This fragment of a wall or possibly a block from a larger structure, is adorned with painted names of Amenhotep III. The hieroglyphic inscriptions are contained within cartouches – oval rings which surround the pharaoh's name – signaling royal significance. The use of cartouches was a formal declaration of the pharaoh's divine and earthly authority.

On this artifact, the cartouches and their accompanying figures are well-preserved, providing vivid imagery that stands out against the limestone. The hieroglyphs are painted in bold colors: blue, red, yellow, and green, which are typical of Egyptian polychromy. The colors would have been derived from minerals and earths, like lapis lazuli for blue and ochre for yellow, that have managed to retain their vibrancy over millennia.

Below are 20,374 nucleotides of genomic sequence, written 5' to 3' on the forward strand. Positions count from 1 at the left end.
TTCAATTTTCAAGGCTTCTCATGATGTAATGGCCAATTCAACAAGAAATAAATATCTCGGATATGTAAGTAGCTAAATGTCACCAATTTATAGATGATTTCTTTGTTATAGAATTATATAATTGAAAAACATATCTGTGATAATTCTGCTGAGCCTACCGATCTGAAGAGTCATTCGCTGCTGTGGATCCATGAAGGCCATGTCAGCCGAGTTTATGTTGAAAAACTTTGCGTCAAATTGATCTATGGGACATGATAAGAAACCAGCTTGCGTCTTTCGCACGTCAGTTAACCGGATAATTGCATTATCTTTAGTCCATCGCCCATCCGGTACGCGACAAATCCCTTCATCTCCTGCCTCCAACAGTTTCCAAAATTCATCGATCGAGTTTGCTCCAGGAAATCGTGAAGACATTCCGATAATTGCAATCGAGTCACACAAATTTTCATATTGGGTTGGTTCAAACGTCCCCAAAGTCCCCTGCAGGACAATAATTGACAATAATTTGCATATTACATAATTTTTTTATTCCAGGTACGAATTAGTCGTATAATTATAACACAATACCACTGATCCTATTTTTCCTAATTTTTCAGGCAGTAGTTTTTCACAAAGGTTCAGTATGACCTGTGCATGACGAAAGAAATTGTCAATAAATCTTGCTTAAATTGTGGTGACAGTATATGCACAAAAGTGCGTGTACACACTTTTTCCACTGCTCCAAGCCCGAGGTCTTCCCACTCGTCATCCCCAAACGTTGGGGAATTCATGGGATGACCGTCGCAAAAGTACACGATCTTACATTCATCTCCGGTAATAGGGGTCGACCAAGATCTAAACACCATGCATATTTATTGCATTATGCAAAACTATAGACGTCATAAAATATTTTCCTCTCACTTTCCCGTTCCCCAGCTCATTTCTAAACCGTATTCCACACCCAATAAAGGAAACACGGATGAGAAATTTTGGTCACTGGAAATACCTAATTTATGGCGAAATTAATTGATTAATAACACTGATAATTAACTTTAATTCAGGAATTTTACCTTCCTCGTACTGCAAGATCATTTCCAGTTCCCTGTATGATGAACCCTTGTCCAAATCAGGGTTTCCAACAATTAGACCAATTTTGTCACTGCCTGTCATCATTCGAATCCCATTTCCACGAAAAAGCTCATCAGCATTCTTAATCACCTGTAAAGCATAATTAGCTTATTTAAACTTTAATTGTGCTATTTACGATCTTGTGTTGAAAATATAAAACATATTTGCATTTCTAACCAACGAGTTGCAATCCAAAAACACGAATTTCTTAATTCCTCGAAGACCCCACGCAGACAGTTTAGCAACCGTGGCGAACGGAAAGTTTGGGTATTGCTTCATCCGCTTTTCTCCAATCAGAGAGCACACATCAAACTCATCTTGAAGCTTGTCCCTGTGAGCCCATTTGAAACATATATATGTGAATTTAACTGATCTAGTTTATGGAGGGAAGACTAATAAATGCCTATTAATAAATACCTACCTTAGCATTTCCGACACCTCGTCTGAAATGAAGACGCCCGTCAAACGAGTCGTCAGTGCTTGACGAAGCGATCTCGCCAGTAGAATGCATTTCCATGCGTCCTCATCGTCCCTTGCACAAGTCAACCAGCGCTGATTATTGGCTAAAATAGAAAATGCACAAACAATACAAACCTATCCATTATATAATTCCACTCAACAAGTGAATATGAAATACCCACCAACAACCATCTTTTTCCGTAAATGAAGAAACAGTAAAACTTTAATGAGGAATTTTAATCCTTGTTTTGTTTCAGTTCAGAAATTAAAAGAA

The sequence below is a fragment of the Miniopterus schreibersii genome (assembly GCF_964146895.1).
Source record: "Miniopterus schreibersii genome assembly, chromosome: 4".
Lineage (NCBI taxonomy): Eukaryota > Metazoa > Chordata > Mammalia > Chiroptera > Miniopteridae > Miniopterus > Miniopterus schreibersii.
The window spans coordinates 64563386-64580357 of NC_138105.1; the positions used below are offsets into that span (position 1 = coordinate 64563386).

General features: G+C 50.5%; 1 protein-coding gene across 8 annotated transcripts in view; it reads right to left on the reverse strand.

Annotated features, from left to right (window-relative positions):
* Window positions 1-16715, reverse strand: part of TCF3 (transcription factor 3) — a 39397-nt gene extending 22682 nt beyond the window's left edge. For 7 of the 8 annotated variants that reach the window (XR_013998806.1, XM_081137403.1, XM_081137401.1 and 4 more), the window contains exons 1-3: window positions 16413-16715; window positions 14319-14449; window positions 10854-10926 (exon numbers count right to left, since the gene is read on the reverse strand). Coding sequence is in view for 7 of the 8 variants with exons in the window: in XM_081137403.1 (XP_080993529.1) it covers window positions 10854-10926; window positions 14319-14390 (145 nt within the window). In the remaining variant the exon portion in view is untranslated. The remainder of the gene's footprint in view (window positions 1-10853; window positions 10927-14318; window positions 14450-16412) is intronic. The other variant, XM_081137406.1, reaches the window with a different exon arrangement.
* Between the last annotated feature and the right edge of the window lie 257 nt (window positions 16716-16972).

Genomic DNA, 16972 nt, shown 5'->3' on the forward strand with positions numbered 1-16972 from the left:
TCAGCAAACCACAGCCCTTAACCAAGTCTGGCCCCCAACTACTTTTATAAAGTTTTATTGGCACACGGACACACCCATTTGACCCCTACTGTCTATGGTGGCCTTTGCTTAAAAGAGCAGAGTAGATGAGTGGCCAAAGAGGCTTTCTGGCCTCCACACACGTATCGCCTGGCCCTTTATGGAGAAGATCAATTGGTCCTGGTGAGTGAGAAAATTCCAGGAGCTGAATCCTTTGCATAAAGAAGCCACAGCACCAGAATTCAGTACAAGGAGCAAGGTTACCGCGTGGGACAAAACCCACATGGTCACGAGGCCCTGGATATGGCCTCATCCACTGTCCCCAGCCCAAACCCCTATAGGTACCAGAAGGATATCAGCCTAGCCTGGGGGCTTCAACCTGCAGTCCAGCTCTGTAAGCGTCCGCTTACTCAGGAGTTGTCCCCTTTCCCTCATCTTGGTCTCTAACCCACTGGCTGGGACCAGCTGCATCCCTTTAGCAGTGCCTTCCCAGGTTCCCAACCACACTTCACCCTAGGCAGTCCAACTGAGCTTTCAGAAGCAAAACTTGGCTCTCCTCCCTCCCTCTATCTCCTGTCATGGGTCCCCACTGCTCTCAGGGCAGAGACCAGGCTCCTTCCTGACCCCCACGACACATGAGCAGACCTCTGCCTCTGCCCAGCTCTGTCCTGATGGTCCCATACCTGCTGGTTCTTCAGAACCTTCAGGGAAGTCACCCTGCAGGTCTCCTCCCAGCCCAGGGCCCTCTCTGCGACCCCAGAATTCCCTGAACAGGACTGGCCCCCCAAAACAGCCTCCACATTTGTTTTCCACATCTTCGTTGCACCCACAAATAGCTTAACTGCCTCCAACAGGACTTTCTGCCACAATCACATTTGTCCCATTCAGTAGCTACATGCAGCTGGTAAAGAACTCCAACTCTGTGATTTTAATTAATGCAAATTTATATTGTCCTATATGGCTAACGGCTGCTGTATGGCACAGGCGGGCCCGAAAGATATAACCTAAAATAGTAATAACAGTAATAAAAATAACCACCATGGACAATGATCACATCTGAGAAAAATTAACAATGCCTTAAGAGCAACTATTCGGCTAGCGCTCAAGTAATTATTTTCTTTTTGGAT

The imagery includes the ankh, a symbol of life; the scarab, representing the sun and rebirth; and the falcon, symbolizing the god Horus. The presence of these symbols alongside Amenhotep III's name indicates a divinely sanctioned rulership, as the pharaoh was often equated with the god Horus in life and Osiris in death. The owl represents the letter 'm', and the zigzag line represents water or 'n', both common elements in the phonetic spelling of royal names and titles.

Also featured are depictions of deities and protective symbols, indicating the religious significance of the inscriptions. The iconography would have served not only a decorative purpose but also a protective one, safeguarding the structure and its occupants through the power of the inscribed words and figures.

Luxor Museum
Luxor Temple